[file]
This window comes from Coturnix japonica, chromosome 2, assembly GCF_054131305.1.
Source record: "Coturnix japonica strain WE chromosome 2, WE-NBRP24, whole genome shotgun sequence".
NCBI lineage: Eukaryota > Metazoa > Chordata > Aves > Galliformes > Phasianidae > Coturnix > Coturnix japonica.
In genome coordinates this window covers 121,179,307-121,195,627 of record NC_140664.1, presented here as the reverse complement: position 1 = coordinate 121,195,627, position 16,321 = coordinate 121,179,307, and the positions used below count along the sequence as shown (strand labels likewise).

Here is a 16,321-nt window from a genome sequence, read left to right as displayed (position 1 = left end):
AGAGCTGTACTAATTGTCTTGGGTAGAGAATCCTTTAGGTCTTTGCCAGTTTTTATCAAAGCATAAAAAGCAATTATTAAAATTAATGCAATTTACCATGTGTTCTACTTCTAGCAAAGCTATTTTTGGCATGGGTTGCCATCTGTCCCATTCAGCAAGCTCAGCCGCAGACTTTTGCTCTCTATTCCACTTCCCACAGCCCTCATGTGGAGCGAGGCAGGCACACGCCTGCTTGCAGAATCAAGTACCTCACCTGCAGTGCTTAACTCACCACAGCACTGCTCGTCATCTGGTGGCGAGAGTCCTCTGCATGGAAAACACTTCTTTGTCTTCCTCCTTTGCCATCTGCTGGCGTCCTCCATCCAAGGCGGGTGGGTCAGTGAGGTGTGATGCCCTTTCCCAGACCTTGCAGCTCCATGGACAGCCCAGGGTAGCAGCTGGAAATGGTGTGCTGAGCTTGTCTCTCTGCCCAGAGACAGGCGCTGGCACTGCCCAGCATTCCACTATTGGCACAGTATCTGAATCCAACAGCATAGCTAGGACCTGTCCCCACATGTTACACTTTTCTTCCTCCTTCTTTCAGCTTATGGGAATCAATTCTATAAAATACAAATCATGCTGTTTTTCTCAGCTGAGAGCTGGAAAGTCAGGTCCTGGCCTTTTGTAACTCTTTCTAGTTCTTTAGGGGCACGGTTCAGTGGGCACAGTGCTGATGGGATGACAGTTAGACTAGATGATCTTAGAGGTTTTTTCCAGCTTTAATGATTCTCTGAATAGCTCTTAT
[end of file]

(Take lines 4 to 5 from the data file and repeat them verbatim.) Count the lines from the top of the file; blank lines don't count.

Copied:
In genome coordinates this window covers 121,179,307-121,195,627 of record NC_140664.1, presented here as the reverse complement: position 1 = coordinate 121,195,627, position 16,321 = coordinate 121,179,307, and the positions used below count along the sequence as shown (strand labels likewise).

Here is a 16,321-nt window from a genome sequence, read left to right as displayed (position 1 = left end):